Takayasu was born and raised in Tsuchiura, Ibaraki, to a Japanese father and a Filipino mother. He was a catcher on his junior high school baseball team and expected to play for his high school club as well, but his father encouraged him to take up sumo, having noticed his physical resemblance to fellow Ibaraki Prefecture native Kisenosato. Through his father's recommendation he joined Kisenosato's Naruto stable (now Tagonoura stable) upon graduating from junior high school. Takayasu ran away from the stable several times due to the severe training, but on each occasion his father persuaded him to return.
On his entry to Naruto stable, he was already 180 centimeters tall and weighed 120 kilograms, and consequently had much expectation pinned on him from the start. His first tournament was in March, 2005. He made steady progress through the lower divisions, with only a few losing record or make-koshi tournaments. He won the yūshō or championship in the third makushita division in September, 2010 with a perfect 7–0 record. This propelled him into jūryō division, where along with Masunoyama became one of the first two sekitori to be born in the Heisei era. He decided against adopting a traditional shikona despite reaching the elite and has continued to use his birth name. In his first jūryō tournament in November he almost pulled off a second consecutive championship, losing to Toyohibiki in a playoff after both finished with 11–4 records.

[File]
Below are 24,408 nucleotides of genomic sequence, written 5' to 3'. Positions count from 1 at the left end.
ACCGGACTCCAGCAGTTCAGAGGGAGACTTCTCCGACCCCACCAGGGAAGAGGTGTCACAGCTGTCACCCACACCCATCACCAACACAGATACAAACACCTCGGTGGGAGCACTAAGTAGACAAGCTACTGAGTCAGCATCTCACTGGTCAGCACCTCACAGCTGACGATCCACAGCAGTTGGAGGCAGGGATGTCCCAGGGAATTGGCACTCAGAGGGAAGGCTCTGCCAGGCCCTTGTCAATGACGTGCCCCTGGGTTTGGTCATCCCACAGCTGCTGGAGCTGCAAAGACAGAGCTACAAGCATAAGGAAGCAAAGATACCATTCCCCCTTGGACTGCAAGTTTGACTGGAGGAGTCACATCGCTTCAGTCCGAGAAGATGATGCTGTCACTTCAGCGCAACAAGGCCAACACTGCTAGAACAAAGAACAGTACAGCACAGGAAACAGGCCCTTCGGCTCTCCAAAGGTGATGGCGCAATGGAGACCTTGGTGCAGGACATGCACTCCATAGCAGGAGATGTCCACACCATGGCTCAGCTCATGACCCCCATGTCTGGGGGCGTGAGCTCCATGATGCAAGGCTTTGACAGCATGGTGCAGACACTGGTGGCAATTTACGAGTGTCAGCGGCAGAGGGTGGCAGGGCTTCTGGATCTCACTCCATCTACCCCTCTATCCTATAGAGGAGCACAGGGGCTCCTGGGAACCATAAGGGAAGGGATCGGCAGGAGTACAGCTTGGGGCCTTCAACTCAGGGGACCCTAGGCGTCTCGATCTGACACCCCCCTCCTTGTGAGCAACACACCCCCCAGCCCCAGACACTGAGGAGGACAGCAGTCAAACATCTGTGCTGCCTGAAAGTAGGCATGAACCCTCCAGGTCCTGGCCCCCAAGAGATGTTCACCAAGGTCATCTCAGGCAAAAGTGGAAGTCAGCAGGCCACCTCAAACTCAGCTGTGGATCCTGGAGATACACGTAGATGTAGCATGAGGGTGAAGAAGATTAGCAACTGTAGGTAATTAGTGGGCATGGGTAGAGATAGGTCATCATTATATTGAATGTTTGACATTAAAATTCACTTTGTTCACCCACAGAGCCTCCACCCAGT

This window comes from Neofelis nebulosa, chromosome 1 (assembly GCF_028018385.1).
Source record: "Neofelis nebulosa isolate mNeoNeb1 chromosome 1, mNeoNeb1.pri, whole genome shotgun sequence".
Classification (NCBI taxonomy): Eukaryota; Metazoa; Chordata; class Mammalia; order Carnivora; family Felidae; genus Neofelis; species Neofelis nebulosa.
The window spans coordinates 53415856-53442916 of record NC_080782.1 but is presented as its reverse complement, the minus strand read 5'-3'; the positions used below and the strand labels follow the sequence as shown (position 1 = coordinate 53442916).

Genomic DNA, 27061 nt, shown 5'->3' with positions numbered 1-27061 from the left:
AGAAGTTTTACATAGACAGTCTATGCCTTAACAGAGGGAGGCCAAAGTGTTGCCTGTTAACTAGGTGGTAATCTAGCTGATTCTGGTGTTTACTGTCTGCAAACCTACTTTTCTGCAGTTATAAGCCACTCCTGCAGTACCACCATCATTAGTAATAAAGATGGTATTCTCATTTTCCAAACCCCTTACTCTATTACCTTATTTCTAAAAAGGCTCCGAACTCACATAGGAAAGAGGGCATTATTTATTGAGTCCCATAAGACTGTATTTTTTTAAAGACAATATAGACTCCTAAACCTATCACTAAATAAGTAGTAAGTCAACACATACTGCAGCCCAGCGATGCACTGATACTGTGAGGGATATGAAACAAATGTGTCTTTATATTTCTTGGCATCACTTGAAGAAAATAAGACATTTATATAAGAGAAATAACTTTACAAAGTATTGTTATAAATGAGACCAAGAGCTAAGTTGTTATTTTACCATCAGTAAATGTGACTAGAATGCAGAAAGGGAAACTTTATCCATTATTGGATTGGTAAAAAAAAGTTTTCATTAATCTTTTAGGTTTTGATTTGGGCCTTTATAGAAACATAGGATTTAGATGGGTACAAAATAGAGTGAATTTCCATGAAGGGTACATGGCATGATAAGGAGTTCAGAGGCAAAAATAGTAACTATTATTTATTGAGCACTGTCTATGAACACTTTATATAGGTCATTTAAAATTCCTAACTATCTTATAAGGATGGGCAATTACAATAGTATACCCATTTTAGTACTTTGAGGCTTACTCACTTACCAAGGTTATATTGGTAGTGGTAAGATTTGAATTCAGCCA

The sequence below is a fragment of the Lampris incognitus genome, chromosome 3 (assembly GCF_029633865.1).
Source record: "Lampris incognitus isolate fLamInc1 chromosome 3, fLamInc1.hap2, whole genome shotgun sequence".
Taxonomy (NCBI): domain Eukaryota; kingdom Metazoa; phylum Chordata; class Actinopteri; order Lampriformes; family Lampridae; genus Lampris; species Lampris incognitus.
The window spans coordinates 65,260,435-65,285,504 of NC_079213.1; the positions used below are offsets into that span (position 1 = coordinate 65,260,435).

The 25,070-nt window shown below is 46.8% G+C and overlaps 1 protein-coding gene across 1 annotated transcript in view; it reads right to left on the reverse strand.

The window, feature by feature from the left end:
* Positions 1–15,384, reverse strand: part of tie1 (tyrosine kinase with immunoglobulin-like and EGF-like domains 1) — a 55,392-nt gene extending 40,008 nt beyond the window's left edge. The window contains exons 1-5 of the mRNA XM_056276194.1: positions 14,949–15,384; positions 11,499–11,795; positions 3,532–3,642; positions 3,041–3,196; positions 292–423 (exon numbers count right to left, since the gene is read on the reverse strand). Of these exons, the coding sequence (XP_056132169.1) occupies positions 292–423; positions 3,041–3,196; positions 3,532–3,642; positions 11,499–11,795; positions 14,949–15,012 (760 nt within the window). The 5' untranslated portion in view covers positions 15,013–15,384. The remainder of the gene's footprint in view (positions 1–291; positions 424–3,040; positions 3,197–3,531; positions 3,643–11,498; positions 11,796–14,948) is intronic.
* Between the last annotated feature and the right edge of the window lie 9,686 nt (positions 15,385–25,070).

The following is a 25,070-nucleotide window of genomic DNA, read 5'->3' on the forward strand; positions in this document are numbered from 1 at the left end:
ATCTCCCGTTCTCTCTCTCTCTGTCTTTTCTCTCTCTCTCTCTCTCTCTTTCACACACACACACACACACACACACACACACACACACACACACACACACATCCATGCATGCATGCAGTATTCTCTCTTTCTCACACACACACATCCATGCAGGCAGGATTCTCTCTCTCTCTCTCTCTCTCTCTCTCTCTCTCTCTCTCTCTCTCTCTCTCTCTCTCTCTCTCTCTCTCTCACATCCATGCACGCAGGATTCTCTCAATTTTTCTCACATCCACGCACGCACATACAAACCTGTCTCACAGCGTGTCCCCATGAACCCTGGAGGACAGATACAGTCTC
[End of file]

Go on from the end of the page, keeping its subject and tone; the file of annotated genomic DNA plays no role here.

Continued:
After two more strong performances at jūryō Takayasu was promoted to the top makuuchi division in July, 2011. His debut record of 9–6 at maegashira 11 earned him a maegashira rank of no. 6 in the following tournament, then his highest, but he only managed a 6–9 record there. After a 9–6 score in the November 2011 tournament he was promoted to a new high of maegashira 3. He scored only 6–9 in the January 2012 tourney, but a 10–5 record in March saw him reach maegashira 1 in the May tournament.
Takayasu had his best result in the top division up to that point in the January 2013 tournament, finishing runner up on 12–3 and winning his first sanshō award for Fighting Spirit. He had two gold star wins in 2013, in two different tournaments, both at maegashira 1, and both against Harumafuji. The second win against Harumafuji also helped him procure his first Outstanding Performance prize, and his first promotion to the san'yaku ranks at komusubi. He only lasted one tournament at this rank however, and went into a bit of a slump before bouncing back with an 11–4 at the July 2014 tournament. In the November 2014 tournament he scored against top-ranked competition, earning two gold stars for defeating Harumafuji and Hakuhō and receiving the Outstanding Performance prize. This saw him promoted to komusubi once more at the beginning of 2015, but he once again fell short with a 6–9 record.